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If you have help, CapnKirk has a good approach. If by yourself, as I was, suggest you make sure the bike is always very stable, as Speedy suggests. My approach: block the front wheel front and back. Tie off each side of the V so that it will not move sideways - front and back. Remove lower cowling. Put a small piece of wood under the motor and place a jack under the wood (I used a small floor jack). Jack up the V until the rear wheel just leaves the ground. Remove the nut from the shock mount. Slowly lower the jack to relieve the pressure on the shock bolt. Carefully pressing on the threaded end of the bolt while lowering the jack will tell you when the bolt is free to be removed. Stop the jack, remove the bolt, install the lowering block on the bike. Again, carefully, slowly lowering the bike while lining up the shock bolt thru the lowering block will allow you to slip the bolt thru easily, without stressing the bolt threads. Leave all nuts loose at this point. Slowly lower bike until lowering block rests lightly on face of swinging arm. Install the stainless cap screw thru the lowering block, do not tighten.
At this point, remove jack and tighten all bolts.

Hope this was not too lengthy. Good luck.
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post #7 of 10 (permalink) Old 06-27-2010, 08:54 AM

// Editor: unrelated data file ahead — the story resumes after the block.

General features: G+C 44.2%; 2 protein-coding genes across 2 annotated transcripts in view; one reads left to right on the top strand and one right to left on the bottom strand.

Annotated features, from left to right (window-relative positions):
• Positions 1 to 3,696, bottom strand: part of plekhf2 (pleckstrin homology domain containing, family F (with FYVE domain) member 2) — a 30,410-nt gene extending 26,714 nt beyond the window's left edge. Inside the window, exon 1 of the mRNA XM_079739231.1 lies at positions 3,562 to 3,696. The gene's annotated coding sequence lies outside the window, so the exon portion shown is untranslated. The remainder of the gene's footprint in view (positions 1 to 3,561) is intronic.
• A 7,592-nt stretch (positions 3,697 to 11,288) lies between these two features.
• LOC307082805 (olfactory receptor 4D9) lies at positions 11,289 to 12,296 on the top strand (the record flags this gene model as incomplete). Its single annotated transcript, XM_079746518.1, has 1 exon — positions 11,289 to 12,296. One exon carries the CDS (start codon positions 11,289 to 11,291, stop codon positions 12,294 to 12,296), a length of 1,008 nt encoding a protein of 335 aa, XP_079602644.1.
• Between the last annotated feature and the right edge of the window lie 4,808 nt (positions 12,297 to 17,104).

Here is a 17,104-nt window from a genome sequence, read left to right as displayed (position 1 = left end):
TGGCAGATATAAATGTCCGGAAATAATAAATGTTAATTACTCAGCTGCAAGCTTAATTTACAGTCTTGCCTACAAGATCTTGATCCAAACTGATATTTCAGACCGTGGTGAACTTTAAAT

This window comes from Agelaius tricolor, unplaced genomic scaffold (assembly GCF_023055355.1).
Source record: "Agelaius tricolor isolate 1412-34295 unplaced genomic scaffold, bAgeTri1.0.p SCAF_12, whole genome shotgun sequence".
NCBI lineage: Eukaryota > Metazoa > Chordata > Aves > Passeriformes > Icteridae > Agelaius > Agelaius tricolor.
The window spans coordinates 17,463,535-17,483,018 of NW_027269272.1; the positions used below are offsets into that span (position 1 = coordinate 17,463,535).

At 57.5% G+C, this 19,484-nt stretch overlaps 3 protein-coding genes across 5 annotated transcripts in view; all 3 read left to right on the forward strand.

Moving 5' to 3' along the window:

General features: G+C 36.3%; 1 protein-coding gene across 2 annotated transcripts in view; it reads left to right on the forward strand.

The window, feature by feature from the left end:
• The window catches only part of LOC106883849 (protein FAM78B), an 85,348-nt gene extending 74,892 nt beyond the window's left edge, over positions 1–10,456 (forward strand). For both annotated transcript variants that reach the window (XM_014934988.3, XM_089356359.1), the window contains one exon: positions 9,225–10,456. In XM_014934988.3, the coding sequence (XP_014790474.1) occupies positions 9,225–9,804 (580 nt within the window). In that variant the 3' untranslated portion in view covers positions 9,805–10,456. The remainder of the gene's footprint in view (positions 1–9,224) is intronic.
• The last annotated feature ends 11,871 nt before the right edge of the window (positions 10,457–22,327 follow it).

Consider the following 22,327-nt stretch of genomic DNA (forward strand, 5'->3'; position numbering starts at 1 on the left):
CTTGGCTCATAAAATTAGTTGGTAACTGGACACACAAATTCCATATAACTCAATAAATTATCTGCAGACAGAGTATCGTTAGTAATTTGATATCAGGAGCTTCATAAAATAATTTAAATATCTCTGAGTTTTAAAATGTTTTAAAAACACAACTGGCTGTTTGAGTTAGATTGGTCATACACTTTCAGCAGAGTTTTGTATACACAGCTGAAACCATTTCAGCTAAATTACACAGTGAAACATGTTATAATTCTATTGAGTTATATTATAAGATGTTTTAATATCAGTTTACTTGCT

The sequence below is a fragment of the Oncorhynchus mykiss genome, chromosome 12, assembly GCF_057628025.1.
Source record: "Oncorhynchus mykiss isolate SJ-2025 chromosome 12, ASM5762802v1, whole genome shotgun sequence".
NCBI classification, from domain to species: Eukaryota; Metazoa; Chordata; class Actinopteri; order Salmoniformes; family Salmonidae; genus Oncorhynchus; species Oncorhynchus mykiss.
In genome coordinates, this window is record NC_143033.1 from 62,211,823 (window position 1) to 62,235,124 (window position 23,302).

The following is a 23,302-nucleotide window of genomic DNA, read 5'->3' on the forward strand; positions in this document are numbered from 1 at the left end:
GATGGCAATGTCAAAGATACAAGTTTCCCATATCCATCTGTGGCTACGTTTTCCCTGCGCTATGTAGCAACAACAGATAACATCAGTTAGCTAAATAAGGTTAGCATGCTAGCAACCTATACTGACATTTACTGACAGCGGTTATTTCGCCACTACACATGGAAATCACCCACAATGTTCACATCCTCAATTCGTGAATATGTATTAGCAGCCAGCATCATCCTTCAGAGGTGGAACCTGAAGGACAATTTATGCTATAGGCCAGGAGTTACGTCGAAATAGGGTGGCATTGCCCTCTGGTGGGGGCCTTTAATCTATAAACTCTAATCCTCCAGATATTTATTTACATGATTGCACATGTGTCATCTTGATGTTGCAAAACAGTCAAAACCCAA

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I used a Dremel tool with the cutoff wheel to cut my kickstand, while the bike was tied off and stable. Suggest you make the first cut less than Speedy suggests, install the flatfoot and try it. Hopefully, it will be a little long. Cut again, try again; until you're happy with the length. Do not cut more than 1/4" at a time. I was happy with a little less "lean" than it originally had. The flatfoot helps a lot to stabilize the bike when parking.

A hacksaw will work, but will take awhile, and probably be a little frustrating to get at the kickstand. If you use the hacksaw, might be best to just remove the kickstand to cut it.
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post #8 of 10 (permalink) Old 06-27-2010, 12:34 PM
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I used 2 tension straps (the ones with a crank). Put them under each foot peg bolt near the bike and then over a ceiling joist. Lifted the bike a little at a time on each side so the bike remains stable.

Worked great.
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post #9 of 10 (permalink) Old 06-28-2010, 07:08 PM Thread Starter
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Thanks, gents. Everything is installed. I used the tension straps to lift the bike. The hooks on mine fit perfectly on the frame cross bar that is under the seat. I also used the dremel to cut off the end of the stand.
I am no longer a farkle virgin!
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post #10 of 10 (permalink) Old 06-28-2010, 07:15 PM
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Quote:
Originally Posted by dnixcolorado View Post
Thanks, gents. Everything is installed. I used the tension straps to lift the bike. The hooks on mine fit perfectly on the frame cross bar that is under the seat. I also used the dremel to cut off the end of the stand.
I am no longer a farkle virgin!
Congrats! You found a method that worked!!